Ever wondered how to get a standing ovation at a tobacco industry convention? Then read on …
Readers may recall that I was invited last year to speak at the Global Tobacco Networking Forum in White Sulphur Springs, West Virginia. (See Greetings from The Greenbrier.)
A report on the conference has now been published in the January issue of Tobacco Reporter. You can read it here.
GTNF brings together a wide range of people from inside and outside the tobacco industry. In recent years it has been attended by an increasing number of e-cigarette advocates including Carl Phillips, scientific director of the Consumer Advocates for Smoke-free Alternatives Association (CASAA) and Clive Bates, former director of ASH, now an associate of the New Nicotine Alliance (NNA).
Previous forums have taken place in Rio, Bangalore, Antwerp and Cape Town. Because it was closer to home, perhaps, the Greenbriers event attracted the CEOs of two prominent American tobacco companies, Susan Cameron of Reynolds American, and Murray Kessler of Lorillard.
Some vapers should look away now because in her speech Cameron called for the strict regulation of open-system vapour products. In her view, they present a "unique risk" because they are "open to tampering".
It's comments like these that have upset a lot of vapers. Personally I'm against strict regulation but credit to her for going public with her position in such a no-nonsense fashion and not hiding behind Chatham House rules.
Murray Kessler said the tobacco industry was committed to harm reduction but said the strategy must include risk modification as well as abstinence. "We need an alternative to the quit or die message." Agreed.
The biggest coup was to get Mitch Zeller, director of the US Food and Drug Administration's Center for Tobacco Products (CTP). Reduce harm products presented the CTP with a challenge, he said. They may be less of a risk to the user but their availability might prevent consumers from choosing the healthiest option, complete cessation.
And that, in a nutshell, is what we're up against. Even the more liberal and open-minded public health officials view complete cessation as the long-term goal. Zeller didn't say it but "No safe level of nicotine" is sure to be the mantra for many years to come. Good news for the likes of ASH but bad news for the rest of us (including the taxpayer).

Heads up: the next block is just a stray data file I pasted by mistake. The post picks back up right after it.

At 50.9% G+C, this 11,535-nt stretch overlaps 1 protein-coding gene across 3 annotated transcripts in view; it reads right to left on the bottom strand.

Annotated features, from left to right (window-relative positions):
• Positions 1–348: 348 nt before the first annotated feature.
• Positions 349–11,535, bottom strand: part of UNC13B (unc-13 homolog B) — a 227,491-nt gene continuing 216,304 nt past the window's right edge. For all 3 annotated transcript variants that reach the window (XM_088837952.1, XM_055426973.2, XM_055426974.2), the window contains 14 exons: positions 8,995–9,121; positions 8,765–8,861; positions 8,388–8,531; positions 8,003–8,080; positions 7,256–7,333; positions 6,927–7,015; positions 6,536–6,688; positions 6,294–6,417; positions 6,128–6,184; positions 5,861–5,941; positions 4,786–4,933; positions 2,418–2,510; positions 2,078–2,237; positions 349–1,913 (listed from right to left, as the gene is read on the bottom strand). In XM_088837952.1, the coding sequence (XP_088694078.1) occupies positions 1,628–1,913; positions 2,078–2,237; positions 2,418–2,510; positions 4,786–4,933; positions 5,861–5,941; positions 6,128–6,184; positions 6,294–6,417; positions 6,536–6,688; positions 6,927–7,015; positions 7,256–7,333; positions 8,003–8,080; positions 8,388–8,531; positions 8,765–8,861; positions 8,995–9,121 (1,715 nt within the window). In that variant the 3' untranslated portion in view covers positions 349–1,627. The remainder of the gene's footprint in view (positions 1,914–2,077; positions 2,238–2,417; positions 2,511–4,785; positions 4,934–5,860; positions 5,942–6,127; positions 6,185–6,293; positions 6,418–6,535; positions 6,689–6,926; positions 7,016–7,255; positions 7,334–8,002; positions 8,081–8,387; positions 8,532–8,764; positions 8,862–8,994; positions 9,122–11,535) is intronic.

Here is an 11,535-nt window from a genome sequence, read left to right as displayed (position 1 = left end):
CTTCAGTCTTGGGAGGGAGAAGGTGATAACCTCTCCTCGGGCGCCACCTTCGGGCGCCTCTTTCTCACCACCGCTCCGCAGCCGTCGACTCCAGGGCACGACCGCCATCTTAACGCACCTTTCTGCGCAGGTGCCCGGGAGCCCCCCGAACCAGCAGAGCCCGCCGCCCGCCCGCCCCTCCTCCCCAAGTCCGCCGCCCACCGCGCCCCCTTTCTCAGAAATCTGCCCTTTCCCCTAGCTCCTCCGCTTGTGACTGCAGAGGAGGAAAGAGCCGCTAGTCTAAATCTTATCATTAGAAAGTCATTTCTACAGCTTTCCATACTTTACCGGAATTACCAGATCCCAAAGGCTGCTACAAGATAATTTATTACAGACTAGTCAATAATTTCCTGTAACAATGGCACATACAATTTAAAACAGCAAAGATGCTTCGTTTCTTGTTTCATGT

One of the most passionate presentations came from John Cameron, brother of Hollywood director James Cameron. "If I could I'd smoke in my sleep," he declared before announcing tobacco's imminent demise. "It's over," he said.
A vibrant hi-tech business will take its place. "All major brand owners – Harley Davison, Starbucks – will have their own line of e-cigarettes … In the future, when you see an e-cigarette, you will think health, not harm."
In comparison I must have come across as a complete Luddite. The short summary of my presentation reads:
Forest’s Simon Clark … argued that, throughout the debate, one group had been consistently underrepresented — consumers. Established to defend the interest of both smokers and tolerant nonsmokers, Forest celebrated its 35th anniversary in 2014. Clark took the opportunity to look back on some of the organization’s initiatives, and to contemplate the future in a rapidly changing business environment.
Throughout the years, Forest campaigns have had varying levels of success, according to Clark. The organization’s Save our pubs campaign could not prevent a comprehensive public smoking ban in the UK. Its Hands off our packs initiative, against the implementation of plain packaging, has been more successful. Three years after the start of the discussion, the UK government has yet to decide on the issue [Damn, spoke too soon!]. The difference, according to Clark, is funding. Whereas the Save Our Pubs initiative was carried out on a shoestring budget, the Hands Off Our Packs campaigners had more money to work with.
Clark promised Forest would continue stressing consumer choice and attacking excessive regulation in its defense of smokers. But he cautioned that, in their enthusiasm about e-cigarettes, tobacco executives should not forget their traditional customer, the smoker, who still accounts for the vast majority of the business.
Even Cameron, however, would have struggled to compete with Kgosi Letlape, president of the Africa Medical Association:
As the president of the Africa Medical Association, Letlape’s decision to attend a tobacco forum elicited strong criticism from fellow health advocates.
As a pragmatist, however, he believes the goal of public health is better served by engagement than confrontation. Cigarettes, says Letlape, are not about to go away because of various forms of addiction—smokers’ addiction to nicotine, companies’ addiction to profits and government addiction to tobacco tax revenues.
In order to be successful, new products would need to satisfy all these addictions, according to Letlape. “We need to find a way to live with addiction, as opposed to dying from it,” he said.
Letlape sees a role for all stakeholders, including health activists, regulators and industry. “You don’t have to love or even trust each other,” he said. “Just respect each other and be civil.”
Now that's how you get a standing ovation at a tobacco industry convention.
To read the full report on GTNF2014 click here and turn to page 20.